Petunias have gotten more expensive in the last few years, with fancy types sold as singles rather than in pony packs. A lot of the spreading ones, new colors like ‘Black Velvet’ and ‘Black Cat’ (both sold as ‘the only black petunia in the world’), and the gorgeous Dulce Lemonicello (yellow center fading to white edges) and Dulce Flambe (soft shades of tan, cream, rose, mauve and yellow, with two or three colors on each flower) are sold this way, and sometimes cost up to four dollars a plant. That makes it hard to use them as bedding plants! The good news is, you can start petunias from cuttings, save the plants over the winter in the house, and have more plants to set out next spring. The plants will be further along with less trouble than if you started petunias from seeds.
Take cuttings two or three inches long from healthy plants. Make sure there are no insects on the cuttings before you bring them in. Remove all flowers and flower buds. With a sharp knife or a single edged razor, cut ¼” below the bottom node- the growing point that leaves and flowers come out of. Make another cut ¼” above the top node, at a 45 degree angle. Then remove all the leaves except the top two. If those top leaves are large, cut them in half so there is less surface for moisture to transpire from- without roots, the cuttings can’t take up much water.
Fill a four inch plastic plant container with fresh, sterile potting soil- do not reuse soil when starting cuttings or seeds. (It’s usually all right to do so with larger plants, as long as the former dweller in the soil wasn’t diseased or insect ridden). Bring the level of the soil to ½” below the top of the container- this will allow good air circulation. Take a pencil and make a hole in the potting soil; remove the pencil, put the cutting gently into the hole, and firm the soil around it. Never just push a cutting into soil; you can damage the tissue badly enough it won’t root! A four inch container can easily hold five cuttings, more if you’re short of space and doing a lot of cuttings. Water the container until all the potting soil is wet. Do NOT use rooting hormone on soft, green cuttings like these- it will burn the tissue. Put the containers in a cool area with filtered light, like a north window sill.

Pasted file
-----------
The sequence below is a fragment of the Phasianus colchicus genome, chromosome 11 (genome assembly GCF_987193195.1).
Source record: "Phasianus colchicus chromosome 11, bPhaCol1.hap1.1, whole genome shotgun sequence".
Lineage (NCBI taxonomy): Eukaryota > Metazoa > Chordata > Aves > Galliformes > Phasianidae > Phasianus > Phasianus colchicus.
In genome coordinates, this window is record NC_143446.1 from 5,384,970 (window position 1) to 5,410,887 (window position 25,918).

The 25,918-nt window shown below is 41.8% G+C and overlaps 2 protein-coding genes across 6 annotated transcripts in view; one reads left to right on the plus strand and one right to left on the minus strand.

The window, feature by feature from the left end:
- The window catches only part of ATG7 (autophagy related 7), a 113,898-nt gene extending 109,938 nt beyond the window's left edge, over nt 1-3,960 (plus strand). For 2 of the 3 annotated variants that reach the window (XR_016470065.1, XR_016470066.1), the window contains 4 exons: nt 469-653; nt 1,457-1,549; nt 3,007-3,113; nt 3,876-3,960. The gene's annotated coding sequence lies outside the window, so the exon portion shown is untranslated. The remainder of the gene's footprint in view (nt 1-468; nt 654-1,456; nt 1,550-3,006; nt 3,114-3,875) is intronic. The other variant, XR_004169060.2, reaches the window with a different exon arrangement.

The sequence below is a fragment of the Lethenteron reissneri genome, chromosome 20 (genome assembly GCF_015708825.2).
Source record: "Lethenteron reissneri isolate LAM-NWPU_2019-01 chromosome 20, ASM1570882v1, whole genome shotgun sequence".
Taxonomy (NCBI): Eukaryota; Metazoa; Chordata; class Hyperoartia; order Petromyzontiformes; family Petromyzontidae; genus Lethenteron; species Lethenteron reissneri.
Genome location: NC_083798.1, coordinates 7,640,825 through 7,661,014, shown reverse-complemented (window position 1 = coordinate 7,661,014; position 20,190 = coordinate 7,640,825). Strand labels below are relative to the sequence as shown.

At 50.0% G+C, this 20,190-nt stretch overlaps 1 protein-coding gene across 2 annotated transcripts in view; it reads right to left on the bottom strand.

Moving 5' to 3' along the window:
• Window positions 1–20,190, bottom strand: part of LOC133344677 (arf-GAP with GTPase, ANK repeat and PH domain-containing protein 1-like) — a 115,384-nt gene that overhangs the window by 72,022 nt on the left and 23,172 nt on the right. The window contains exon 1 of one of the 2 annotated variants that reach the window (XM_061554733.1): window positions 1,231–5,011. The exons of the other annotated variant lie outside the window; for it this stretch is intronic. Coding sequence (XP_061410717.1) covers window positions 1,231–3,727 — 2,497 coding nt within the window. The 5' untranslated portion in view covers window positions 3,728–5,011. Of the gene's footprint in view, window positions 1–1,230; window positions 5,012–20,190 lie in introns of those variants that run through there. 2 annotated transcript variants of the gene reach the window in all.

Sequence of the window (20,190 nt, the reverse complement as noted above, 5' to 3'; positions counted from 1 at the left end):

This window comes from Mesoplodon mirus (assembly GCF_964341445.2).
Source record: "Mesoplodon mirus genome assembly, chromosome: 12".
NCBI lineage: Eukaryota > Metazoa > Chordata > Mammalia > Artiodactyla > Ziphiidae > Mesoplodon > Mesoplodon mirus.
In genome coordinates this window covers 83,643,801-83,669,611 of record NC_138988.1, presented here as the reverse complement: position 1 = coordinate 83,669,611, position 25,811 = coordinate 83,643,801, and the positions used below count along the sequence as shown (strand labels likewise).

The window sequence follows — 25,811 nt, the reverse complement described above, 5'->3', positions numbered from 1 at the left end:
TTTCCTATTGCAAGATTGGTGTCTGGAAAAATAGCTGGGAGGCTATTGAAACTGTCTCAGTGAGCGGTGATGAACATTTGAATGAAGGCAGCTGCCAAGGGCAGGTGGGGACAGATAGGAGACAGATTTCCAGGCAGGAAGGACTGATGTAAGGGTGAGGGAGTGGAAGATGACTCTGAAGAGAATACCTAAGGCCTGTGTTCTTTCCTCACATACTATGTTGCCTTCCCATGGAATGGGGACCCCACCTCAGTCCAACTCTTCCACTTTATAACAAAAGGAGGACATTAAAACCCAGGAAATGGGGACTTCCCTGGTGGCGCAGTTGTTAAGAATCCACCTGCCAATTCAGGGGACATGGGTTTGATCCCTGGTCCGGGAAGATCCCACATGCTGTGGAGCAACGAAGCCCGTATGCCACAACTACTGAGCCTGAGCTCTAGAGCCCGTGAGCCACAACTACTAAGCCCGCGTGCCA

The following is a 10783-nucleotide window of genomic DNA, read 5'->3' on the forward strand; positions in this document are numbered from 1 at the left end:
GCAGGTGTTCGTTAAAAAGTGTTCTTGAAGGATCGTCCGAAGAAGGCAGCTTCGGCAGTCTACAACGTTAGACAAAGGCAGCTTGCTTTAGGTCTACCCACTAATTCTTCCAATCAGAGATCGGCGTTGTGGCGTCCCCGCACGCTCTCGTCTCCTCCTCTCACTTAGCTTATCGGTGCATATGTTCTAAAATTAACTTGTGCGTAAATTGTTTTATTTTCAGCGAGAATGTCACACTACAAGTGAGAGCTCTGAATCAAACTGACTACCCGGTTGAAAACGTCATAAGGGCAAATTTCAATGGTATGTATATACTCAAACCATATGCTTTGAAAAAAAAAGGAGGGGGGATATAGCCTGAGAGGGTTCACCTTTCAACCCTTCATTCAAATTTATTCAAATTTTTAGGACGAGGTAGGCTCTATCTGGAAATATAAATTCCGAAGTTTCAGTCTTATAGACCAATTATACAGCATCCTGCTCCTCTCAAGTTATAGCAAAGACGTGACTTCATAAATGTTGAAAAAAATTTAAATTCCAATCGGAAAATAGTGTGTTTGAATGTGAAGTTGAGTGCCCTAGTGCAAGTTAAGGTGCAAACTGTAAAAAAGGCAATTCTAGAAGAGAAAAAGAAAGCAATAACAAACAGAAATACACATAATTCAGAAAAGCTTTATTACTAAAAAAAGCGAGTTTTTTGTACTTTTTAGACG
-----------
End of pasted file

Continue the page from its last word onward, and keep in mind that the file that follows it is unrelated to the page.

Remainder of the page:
Petunias will also root- and even over winter- in water. I first learned about rooting petunias when my sister-in-law did this one winter. My personal preference is doing it in soil, though- the roots are less likely to tangle if you’re doing multiple cuttings and it’s less harmful when the cats knock it off the window sill.
In a few weeks, the cuttings will have rooted and will start top growth. When top growth starts, move the plants to a south window. During winter, keep the top growth pinched back so the plants don’t get leggy. If you have room, you can separate the plants and put them in their own containers. In spring, fertilize lightly. You can now let them grow out and take cuttings from those plants, until you have enough to use as free bedding plants!
One thing to remember: If you’ve bought the plants you’re taking cuttings from, check the tag to make sure they aren’t under patent. It’s illegal to propagate those asexually (cuttings, divisions) but all right to use their seeds, but those won’t come true.